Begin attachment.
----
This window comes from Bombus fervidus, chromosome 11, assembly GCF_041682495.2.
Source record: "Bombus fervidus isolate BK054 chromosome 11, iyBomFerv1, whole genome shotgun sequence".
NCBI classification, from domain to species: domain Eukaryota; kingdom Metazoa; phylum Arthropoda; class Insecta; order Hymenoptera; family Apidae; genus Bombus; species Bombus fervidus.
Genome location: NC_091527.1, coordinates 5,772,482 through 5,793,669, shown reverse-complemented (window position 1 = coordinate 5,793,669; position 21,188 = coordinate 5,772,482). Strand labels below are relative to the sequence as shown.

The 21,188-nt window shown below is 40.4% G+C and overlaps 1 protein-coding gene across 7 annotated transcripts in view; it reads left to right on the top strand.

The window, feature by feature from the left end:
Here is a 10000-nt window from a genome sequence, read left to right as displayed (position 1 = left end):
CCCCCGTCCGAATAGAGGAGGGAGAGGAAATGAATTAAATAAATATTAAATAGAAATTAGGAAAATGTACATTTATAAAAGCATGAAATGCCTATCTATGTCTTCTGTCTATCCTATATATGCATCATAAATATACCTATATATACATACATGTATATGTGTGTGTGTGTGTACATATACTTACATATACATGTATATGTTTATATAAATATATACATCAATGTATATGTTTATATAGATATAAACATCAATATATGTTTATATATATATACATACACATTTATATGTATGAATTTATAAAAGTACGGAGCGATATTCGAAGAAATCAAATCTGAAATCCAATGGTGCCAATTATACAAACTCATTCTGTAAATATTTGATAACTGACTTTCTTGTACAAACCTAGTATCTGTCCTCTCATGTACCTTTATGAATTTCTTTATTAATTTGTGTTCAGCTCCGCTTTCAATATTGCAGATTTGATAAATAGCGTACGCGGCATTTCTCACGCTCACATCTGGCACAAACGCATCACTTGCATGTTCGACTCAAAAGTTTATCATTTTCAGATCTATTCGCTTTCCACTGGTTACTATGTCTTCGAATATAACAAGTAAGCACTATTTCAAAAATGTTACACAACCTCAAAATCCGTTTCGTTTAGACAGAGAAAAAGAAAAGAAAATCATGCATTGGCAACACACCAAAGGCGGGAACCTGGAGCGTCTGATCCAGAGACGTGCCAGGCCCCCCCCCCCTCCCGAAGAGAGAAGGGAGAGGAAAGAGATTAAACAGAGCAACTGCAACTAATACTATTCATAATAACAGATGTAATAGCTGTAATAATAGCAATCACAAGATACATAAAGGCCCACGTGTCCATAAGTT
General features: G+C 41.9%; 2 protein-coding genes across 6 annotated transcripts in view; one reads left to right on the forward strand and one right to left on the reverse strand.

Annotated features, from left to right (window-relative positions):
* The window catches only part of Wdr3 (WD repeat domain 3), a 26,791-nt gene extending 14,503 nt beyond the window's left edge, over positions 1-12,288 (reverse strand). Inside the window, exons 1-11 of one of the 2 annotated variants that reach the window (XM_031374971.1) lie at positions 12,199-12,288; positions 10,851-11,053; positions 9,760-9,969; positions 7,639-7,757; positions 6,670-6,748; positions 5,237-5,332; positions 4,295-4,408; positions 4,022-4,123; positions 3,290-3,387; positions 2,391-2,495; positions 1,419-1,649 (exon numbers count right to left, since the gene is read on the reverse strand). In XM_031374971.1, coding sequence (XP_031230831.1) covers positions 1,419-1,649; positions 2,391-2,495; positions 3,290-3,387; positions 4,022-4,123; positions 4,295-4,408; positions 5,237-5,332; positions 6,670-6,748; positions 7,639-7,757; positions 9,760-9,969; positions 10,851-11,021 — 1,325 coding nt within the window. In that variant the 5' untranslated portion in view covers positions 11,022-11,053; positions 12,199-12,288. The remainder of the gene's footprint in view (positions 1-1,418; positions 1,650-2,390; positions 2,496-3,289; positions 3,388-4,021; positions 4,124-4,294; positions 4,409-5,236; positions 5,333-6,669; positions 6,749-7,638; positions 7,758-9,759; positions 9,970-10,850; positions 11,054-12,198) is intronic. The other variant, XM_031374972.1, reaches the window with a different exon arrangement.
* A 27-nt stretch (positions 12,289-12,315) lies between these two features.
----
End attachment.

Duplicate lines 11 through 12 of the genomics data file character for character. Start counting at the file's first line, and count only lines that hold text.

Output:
* The window catches only part of Wdr3 (WD repeat domain 3), a 26,791-nt gene extending 14,503 nt beyond the window's left edge, over positions 1-12,288 (reverse strand). Inside the window, exons 1-11 of one of the 2 annotated variants that reach the window (XM_031374971.1) lie at positions 12,199-12,288; positions 10,851-11,053; positions 9,760-9,969; positions 7,639-7,757; positions 6,670-6,748; positions 5,237-5,332; positions 4,295-4,408; positions 4,022-4,123; positions 3,290-3,387; positions 2,391-2,495; positions 1,419-1,649 (exon numbers count right to left, since the gene is read on the reverse strand). In XM_031374971.1, coding sequence (XP_031230831.1) covers positions 1,419-1,649; positions 2,391-2,495; positions 3,290-3,387; positions 4,022-4,123; positions 4,295-4,408; positions 5,237-5,332; positions 6,670-6,748; positions 7,639-7,757; positions 9,760-9,969; positions 10,851-11,021 — 1,325 coding nt within the window. In that variant the 5' untranslated portion in view covers positions 11,022-11,053; positions 12,199-12,288. The remainder of the gene's footprint in view (positions 1-1,418; positions 1,650-2,390; positions 2,496-3,289; positions 3,388-4,021; positions 4,124-4,294; positions 4,409-5,236; positions 5,333-6,669; positions 6,749-7,638; positions 7,758-9,759; positions 9,970-10,850; positions 11,054-12,198) is intronic. The other variant, XM_031374972.1, reaches the window with a different exon arrangement.
* A 27-nt stretch (positions 12,289-12,315) lies between these two features.